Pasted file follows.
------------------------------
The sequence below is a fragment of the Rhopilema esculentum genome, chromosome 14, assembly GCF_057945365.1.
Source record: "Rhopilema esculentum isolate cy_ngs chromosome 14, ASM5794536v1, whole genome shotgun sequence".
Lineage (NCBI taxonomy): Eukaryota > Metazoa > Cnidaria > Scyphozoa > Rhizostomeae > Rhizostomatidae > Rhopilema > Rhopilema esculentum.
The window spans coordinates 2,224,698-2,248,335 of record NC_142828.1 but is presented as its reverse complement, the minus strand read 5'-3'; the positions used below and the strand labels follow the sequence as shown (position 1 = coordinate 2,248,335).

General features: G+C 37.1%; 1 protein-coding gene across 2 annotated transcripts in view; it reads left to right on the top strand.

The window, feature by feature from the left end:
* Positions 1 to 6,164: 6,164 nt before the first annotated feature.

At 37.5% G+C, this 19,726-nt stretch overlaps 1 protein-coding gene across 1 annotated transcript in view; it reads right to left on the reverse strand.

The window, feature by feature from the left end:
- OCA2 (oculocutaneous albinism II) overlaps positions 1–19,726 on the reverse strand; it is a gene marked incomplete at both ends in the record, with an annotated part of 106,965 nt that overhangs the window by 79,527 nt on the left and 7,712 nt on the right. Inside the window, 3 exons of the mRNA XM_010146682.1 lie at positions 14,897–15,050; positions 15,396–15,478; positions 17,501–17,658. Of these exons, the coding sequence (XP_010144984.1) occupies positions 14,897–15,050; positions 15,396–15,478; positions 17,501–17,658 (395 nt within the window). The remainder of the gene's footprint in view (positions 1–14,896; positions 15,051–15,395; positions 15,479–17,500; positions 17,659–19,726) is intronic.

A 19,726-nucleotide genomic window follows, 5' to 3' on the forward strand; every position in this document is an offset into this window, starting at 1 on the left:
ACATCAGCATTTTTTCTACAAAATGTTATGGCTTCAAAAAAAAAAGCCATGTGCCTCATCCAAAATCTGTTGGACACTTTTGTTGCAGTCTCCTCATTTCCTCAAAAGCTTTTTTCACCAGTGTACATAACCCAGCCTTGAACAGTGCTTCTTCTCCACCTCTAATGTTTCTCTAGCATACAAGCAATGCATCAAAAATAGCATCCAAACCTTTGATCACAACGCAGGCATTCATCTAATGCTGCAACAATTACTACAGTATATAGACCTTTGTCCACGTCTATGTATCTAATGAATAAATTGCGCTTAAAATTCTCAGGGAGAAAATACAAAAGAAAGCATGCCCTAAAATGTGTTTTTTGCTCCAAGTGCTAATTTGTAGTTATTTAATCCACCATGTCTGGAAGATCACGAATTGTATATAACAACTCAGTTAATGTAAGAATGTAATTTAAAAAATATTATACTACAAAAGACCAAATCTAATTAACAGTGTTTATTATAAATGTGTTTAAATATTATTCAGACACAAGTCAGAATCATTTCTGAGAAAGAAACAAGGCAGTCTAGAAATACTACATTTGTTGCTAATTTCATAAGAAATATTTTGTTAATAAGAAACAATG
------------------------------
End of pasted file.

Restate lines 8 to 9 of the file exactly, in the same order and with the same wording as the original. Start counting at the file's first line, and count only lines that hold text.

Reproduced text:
At 37.5% G+C, this 19,726-nt stretch overlaps 1 protein-coding gene across 1 annotated transcript in view; it reads right to left on the reverse strand.

The window, feature by feature from the left end: